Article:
P.O.Box 8757
Emeryville, Ca. 94662
(510) 658-7995
Studio (415) 346-5373
Awilda Rivera
Evening Jazz / Monday to Friday 8pm - 1am EST
Latin Jazz Cruise - Tuesday / 8pm - 10pm EST
Email: [email protected]
In July 1999, Awilda Rivera, host of WBGO Jazz 88.3FM's Latin Jazz Cruise and Weekend Jazz
After Hours, was named host of Evening Jazz, Monday through Friday, 8pm - 1am. Rivera, a
longtime member of the WBGO family, worked her way up through the ranks through hard work,
perseverance, and talent. Her involvement in the station began in 1982 as a volunteer in the
Membership and Music Departments. Her WBGO on-air debut was in 1992 as a fill-in announcer
for the weekly program Latin Jazz Cruise. In 1993, she went on to host her own show Sunday
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Morning Harmony, the Latin Jazz Cruise in 1994 and Weekend Jazz After Hours in 1998. In
addition to hosting Evening Jazz, Rivera, hosts the weekly Latin Jazz Cruise on Tuesdays, 8pm.
Awilda Rivera
54 Park Place
Newark, NJ 07102
973-624-8880 - ext 513
Cary Alexander
Latin Jazz Quarter [Monday 12pm - 3pm] Latin Jazz Quarter [Wednesday 12pm - 3pm]
Cary Alexander has become a well-known spokesperson for Latin jazz in South Florida and can
be seen in the community on a regular basis serving as Master of Ceremony. Cary is originally
from Havana, Cuba.
[email protected]
Carlos Flores
WMSE Radio
1025 North Broadway
Milwaukee, WI 53202
Chata Gutierrez
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Con Clave
Saturdays 12noon - 3pm
Chata Gutierrez is one of the Bay Area's foremost self-taught musicologists of Latin music. She
began her musical career over 26 years ago when she walked into KPFA and asked Jeff
Emiliano Echeverria to teach her to work in radio. Currently a DJ at KPOO (89.5 FM) with her
Saturday afternoon show called Con Clave, from 12 noon to 4 pm, Gutierrez has had a weekly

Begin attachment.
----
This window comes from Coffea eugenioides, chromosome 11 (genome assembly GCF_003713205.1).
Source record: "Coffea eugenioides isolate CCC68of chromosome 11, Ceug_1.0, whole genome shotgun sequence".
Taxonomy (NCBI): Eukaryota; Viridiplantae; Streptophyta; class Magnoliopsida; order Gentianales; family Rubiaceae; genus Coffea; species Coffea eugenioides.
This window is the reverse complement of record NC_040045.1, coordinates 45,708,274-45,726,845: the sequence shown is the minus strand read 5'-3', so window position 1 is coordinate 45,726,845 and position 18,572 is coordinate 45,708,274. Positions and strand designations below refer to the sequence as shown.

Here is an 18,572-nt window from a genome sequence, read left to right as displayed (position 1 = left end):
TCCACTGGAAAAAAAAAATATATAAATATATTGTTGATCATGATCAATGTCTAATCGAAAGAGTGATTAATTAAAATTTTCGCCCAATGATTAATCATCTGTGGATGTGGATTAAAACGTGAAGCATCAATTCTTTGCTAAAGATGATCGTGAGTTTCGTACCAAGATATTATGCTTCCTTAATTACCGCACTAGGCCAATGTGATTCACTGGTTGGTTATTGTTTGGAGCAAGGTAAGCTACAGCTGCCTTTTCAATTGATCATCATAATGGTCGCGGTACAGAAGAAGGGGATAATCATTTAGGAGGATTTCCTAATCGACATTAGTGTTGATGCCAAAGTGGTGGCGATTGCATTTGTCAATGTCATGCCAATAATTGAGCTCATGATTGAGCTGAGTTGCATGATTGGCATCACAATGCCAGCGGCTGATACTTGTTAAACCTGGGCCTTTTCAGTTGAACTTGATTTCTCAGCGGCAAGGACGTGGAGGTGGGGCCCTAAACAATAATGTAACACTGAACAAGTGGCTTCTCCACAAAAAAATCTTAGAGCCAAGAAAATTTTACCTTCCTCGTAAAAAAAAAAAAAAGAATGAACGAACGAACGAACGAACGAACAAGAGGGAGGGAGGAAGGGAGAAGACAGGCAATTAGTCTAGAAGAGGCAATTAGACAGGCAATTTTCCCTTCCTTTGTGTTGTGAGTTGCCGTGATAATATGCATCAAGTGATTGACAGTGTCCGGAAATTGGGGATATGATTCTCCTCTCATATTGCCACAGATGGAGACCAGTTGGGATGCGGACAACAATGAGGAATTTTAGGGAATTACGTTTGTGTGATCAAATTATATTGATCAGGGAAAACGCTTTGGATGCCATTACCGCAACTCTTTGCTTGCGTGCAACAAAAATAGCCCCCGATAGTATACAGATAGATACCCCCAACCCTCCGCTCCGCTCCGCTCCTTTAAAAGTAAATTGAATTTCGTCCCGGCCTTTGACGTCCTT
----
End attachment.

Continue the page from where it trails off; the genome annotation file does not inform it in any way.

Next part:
show in the Bay Area since 1973. She has one of the longest running Latin music programs in
the United States.
1760 Orchard Ave.
San Lisandro, Ca. 94577
Cuban and Latin American music. The format is mostly music, but includes interviews with
prominent (established), rising (up and coming) and new (undiscovered) artists.
7108 Broadway
North Bergen, NJ 07407
Chris Heim
Global Village
KMUW (an NPR affiliate) and nationally distributed to public and community radio stations
through the Public Radio Exchange. Global Village is a world music show that includes Latin
music in a wide array of styles. Chris Heim, the host/producer of Global Village, has been doing
world music on public radio since 1989. Global Village is now available to public and community
stations nationally through the Public Radio Exchange (PRX) and this year was named one of its
Top Ten nationally distributed series.
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Mailing address:
c/o KMUW
3317 E. 17th St. N.
Wichita, KS 67208
[email protected]
Chris Springer
KSDS Jazz 88.3FM
Latin Grooves
[email protected]
Saturdays 1pm - 3pm
No sense in having a blasé Saturday when you can get the moves going with Chris Springer's
Latin Grooves. Affectionately known as C-Love, he delivers two hours of the hottest Latin,
Salsa, and Afro-Cuban jazz in stock. Bring a cool drink. Also, you can connect to his Facebook
1313 Park Blvd.
San Diego, Ca. 92101
Chuck Herrmann
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Club Latino
Salsa-Music for 7 1/2 years on a local radio station in Munich, called RADIO LORA (Local
Radio) FM 92.4 once a month on the second Thursday from 22.15 to midnight.